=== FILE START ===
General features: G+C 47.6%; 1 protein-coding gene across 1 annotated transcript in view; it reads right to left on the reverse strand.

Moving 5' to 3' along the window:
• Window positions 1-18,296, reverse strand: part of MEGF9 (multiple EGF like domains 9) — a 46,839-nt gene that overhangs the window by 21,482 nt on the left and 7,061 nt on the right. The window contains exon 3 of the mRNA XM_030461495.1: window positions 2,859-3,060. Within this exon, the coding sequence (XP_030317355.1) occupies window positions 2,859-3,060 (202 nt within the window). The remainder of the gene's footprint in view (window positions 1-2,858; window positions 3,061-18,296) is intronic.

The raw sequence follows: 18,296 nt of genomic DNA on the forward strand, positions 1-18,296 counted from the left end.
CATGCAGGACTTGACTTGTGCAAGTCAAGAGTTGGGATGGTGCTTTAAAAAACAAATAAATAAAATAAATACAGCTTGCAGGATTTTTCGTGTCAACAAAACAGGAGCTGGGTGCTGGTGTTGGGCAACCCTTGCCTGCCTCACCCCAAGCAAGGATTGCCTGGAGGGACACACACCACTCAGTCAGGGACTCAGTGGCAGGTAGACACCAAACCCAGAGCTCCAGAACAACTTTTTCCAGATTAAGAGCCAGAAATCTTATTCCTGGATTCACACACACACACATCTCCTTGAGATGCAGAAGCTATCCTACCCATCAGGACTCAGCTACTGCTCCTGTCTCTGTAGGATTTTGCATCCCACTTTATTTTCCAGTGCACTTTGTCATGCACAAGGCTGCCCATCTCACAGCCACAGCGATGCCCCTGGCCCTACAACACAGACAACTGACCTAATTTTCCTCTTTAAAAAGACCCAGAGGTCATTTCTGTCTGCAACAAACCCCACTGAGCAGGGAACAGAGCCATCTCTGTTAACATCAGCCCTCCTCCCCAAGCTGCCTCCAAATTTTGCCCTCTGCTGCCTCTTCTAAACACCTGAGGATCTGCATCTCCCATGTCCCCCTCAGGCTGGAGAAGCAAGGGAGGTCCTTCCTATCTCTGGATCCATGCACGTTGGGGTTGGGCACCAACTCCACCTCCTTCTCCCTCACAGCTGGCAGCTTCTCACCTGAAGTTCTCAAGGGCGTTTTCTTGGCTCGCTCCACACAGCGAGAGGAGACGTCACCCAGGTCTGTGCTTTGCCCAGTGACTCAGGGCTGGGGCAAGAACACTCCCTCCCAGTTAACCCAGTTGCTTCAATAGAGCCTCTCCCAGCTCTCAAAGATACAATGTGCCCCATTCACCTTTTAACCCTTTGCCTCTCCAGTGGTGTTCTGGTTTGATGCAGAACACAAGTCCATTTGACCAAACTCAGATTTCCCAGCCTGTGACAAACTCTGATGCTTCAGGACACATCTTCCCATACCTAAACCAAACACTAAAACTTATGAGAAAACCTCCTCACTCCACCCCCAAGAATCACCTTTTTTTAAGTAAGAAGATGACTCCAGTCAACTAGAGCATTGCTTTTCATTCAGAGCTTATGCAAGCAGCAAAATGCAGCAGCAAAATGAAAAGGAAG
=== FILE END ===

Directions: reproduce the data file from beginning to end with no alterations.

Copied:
General features: G+C 47.6%; 1 protein-coding gene across 1 annotated transcript in view; it reads right to left on the reverse strand.

Moving 5' to 3' along the window:
• Window positions 1-18,296, reverse strand: part of MEGF9 (multiple EGF like domains 9) — a 46,839-nt gene that overhangs the window by 21,482 nt on the left and 7,061 nt on the right. The window contains exon 3 of the mRNA XM_030461495.1: window positions 2,859-3,060. Within this exon, the coding sequence (XP_030317355.1) occupies window positions 2,859-3,060 (202 nt within the window). The remainder of the gene's footprint in view (window positions 1-2,858; window positions 3,061-18,296) is intronic.

The raw sequence follows: 18,296 nt of genomic DNA on the forward strand, positions 1-18,296 counted from the left end.
CATGCAGGACTTGACTTGTGCAAGTCAAGAGTTGGGATGGTGCTTTAAAAAACAAATAAATAAAATAAATACAGCTTGCAGGATTTTTCGTGTCAACAAAACAGGAGCTGGGTGCTGGTGTTGGGCAACCCTTGCCTGCCTCACCCCAAGCAAGGATTGCCTGGAGGGACACACACCACTCAGTCAGGGACTCAGTGGCAGGTAGACACCAAACCCAGAGCTCCAGAACAACTTTTTCCAGATTAAGAGCCAGAAATCTTATTCCTGGATTCACACACACACACATCTCCTTGAGATGCAGAAGCTATCCTACCCATCAGGACTCAGCTACTGCTCCTGTCTCTGTAGGATTTTGCATCCCACTTTATTTTCCAGTGCACTTTGTCATGCACAAGGCTGCCCATCTCACAGCCACAGCGATGCCCCTGGCCCTACAACACAGACAACTGACCTAATTTTCCTCTTTAAAAAGACCCAGAGGTCATTTCTGTCTGCAACAAACCCCACTGAGCAGGGAACAGAGCCATCTCTGTTAACATCAGCCCTCCTCCCCAAGCTGCCTCCAAATTTTGCCCTCTGCTGCCTCTTCTAAACACCTGAGGATCTGCATCTCCCATGTCCCCCTCAGGCTGGAGAAGCAAGGGAGGTCCTTCCTATCTCTGGATCCATGCACGTTGGGGTTGGGCACCAACTCCACCTCCTTCTCCCTCACAGCTGGCAGCTTCTCACCTGAAGTTCTCAAGGGCGTTTTCTTGGCTCGCTCCACACAGCGAGAGGAGACGTCACCCAGGTCTGTGCTTTGCCCAGTGACTCAGGGCTGGGGCAAGAACACTCCCTCCCAGTTAACCCAGTTGCTTCAATAGAGCCTCTCCCAGCTCTCAAAGATACAATGTGCCCCATTCACCTTTTAACCCTTTGCCTCTCCAGTGGTGTTCTGGTTTGATGCAGAACACAAGTCCATTTGACCAAACTCAGATTTCCCAGCCTGTGACAAACTCTGATGCTTCAGGACACATCTTCCCATACCTAAACCAAACACTAAAACTTATGAGAAAACCTCCTCACTCCACCCCCAAGAATCACCTTTTTTTAAGTAAGAAGATGACTCCAGTCAACTAGAGCATTGCTTTTCATTCAGAGCTTATGCAAGCAGCAAAATGCAGCAGCAAAATGAAAAGGAAG